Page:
- Motor liability
Partner - London. United Kingdom
Over time, New Jersey’s No Fault Act has evolved to incorporate additional restrictions on an injured party’s right to sue for injuries resulting from an auto accident. These restrictions, viewed as a trade-off for the Act’s promise of prompt payment of medical expenses regardless of fault, serve to impose the “draconian consequence” of completely foreclosing a prospective plaintiff’s cause of action should they run awry of requirements of the Act. One such restriction, set forth in N.J.S.A. 39:6A-4.5(b), prohibits those driving drunk at the time of an accident from later seeking damages resulting from that accident. But despite having been incorporated into the Act over 25 years ago, the Appellate Division has only now answered one critical question regarding the application of N.J.S.A. 39:6A-4.5(b): is formal conviction of a DWI required to bar a Plaintiff’s claim?
History of the New Jersey No Fault Act
In 1972, the New Jersey Legislature enacted the New Jersey Automobile Reparation Reform Act, also known as the New Jersey No Fault Act, with the stated objectives of making insurance readily available for car owners, ensuring that benefits are promptly available to those injured in auto accidents, reducing costs of insurance, and streamlining judicial procedures concerning third-party claims. Gambino v. Royal Globe Ins. Companies, 86 N.J. 100, 106 (1981) (citing Automobile Insurance Study Commission, Reparation Reform for New Jersey Motorists at 7 (December 1971)). The Act requires owners of motor vehicles in New Jersey to “maintain minimum amounts of standard, basic, or special liability insurance coverage for bodily injury, death, and property damage caused by their vehicles.” Caviglia v. Royal Tours of Am., 178 N.J. 460, 466 (2004) (citing N.J.S.A. 39:6B–1).
The No Fault Act further contains restrictions on the right of an individual to sue following a motor vehicle accident. For example, the Act originally prohibited lawsuits unless an injured party was able to prove injury “that resulted in medical expenses in excess of a $200 threshold.” Oswin v. Shaw, 129 N.J. 290, 296 (1992) (citing L.1972, c. 70, § 8). As the Act ensured payment of medical expenses regardless of fault, these restrictions were viewed as a justified “trade-off.” Roig v. Kelsey, 135 N.J. 500, 503-04 (2004).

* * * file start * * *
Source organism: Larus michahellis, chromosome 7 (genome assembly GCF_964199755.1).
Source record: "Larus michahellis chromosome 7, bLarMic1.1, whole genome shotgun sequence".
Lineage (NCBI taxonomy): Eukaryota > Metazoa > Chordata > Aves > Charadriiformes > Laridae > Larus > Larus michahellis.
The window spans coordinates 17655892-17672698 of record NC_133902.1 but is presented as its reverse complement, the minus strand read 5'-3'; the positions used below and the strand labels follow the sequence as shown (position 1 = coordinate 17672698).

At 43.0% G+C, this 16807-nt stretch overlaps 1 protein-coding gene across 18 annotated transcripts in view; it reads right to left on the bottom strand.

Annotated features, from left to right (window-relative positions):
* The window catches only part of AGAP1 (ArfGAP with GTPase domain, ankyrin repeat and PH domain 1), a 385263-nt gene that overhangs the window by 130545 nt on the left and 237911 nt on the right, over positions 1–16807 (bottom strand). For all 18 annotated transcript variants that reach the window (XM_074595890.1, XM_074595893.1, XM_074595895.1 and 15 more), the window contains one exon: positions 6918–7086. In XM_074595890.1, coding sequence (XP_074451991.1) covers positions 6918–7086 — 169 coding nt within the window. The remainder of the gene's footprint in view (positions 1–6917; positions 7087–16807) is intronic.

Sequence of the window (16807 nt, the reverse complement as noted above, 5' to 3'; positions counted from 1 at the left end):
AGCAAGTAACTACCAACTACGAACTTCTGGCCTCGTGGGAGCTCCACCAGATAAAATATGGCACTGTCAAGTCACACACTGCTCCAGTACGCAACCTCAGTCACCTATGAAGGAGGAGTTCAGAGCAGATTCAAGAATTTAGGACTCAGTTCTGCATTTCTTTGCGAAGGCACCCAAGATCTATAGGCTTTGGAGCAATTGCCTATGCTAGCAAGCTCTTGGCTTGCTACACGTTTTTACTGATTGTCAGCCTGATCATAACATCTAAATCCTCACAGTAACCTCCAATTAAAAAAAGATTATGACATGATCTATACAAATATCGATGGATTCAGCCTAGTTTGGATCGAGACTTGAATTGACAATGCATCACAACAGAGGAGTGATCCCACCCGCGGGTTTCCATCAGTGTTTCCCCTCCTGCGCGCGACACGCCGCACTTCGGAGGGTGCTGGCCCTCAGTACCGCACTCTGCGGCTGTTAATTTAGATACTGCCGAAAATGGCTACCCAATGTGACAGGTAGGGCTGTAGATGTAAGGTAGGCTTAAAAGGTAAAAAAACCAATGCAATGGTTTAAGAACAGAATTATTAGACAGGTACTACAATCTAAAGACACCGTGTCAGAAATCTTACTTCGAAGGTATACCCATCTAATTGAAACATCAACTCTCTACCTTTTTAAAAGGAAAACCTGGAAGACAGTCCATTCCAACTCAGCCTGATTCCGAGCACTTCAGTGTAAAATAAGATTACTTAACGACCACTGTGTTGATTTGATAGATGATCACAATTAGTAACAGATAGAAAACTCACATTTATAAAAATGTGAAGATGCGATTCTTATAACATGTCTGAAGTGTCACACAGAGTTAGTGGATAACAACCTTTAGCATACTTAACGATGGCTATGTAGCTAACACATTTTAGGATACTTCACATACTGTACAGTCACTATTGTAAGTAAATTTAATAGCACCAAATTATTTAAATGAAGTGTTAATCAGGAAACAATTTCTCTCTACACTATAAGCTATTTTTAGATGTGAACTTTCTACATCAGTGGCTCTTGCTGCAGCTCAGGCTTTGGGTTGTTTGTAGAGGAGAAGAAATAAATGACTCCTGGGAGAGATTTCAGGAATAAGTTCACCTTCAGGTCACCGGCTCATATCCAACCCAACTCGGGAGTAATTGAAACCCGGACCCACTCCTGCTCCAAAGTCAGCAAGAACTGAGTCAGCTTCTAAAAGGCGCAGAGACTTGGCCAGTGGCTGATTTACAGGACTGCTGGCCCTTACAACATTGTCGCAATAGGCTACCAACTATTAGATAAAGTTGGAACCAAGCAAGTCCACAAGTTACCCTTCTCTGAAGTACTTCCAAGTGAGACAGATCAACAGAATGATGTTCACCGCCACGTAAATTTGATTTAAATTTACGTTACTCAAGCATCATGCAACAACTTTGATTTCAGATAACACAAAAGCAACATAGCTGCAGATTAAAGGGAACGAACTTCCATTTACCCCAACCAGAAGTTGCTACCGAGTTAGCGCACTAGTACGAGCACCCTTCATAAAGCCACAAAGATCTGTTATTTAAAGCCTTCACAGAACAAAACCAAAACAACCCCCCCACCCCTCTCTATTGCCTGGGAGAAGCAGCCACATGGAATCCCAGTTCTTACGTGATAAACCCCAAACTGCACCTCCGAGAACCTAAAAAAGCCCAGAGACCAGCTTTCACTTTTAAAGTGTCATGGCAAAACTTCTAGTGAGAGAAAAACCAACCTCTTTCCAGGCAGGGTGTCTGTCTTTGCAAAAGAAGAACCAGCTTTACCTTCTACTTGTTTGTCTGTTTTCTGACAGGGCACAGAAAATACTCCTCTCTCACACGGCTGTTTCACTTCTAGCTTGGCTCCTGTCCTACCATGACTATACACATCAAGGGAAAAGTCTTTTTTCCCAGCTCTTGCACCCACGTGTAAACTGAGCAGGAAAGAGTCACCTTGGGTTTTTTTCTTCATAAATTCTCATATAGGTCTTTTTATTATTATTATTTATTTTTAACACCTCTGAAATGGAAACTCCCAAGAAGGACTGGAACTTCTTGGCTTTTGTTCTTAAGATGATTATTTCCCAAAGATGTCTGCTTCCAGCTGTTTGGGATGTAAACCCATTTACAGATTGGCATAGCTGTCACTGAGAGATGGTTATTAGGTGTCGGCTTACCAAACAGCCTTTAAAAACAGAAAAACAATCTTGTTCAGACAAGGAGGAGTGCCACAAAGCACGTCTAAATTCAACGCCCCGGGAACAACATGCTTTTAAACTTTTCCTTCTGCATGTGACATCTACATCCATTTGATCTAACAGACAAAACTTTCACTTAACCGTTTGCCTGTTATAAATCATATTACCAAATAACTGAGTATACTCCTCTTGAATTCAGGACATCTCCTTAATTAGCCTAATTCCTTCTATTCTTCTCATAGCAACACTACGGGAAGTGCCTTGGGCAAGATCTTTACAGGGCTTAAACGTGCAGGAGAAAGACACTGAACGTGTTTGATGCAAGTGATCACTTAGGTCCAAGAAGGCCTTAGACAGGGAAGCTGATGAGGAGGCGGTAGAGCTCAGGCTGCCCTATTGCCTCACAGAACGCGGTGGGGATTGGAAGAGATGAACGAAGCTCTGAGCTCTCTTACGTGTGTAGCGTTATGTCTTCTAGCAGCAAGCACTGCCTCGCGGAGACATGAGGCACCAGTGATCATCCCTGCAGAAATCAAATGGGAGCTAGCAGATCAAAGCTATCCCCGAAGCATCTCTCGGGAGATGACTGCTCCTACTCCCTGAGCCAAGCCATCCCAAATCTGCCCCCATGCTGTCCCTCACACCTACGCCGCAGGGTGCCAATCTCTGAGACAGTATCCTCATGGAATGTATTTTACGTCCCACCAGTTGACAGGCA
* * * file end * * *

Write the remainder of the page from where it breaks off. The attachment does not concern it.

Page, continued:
In 1997 the “Legislature comprehensively amended N.J.S.A. 39:6A–4.5” to include additional restrictions, including barring “persons who drive while under the influence of alcohol or drugs” from suing for personal injuries arising from a car accident. Caviglia, 178 N.J. at 470. Subsection b reads as follows:
Any person who is convicted of, or pleads guilty to, operating a motor vehicle in violation of R.S.39:4-50, section 2 of P.L.1981, c. 512 (C.39:4-50.4a), or a similar statute from any other jurisdiction, in connection with an accident, shall have no cause of action for recovery of economic or noneconomic loss sustained as a result of the accident.
One stated public policy rationale for this amendment is to deter drunk driving. Caviglia, 178 N.J. at 474.
The Case of George Castano
At 1:15 a.m. on November 20, 2019, Plaintiff George Castano was driving his motorcycle down Tonnelle Avenue in Jersey City, New Jersey. Castano v. Augustine, 2023 WL 2358451, at *1 (N.J. Super. Ct. App. Div. Mar. 6, 2023). The Plaintiff had been consuming beer and liquor at numerous bars “since approximately 2:00 p.m. the day before.” Id. Defendant Wendell Augustine was exiting a convenience store parking lot and turning onto Tonnelle Avenue. Id. While in the process of making the turn, Augustine’s vehicle crossed into Castano’s lane. The Plaintiff struck the rear of the Defendant’s truck and crashed into a nearby lane divider.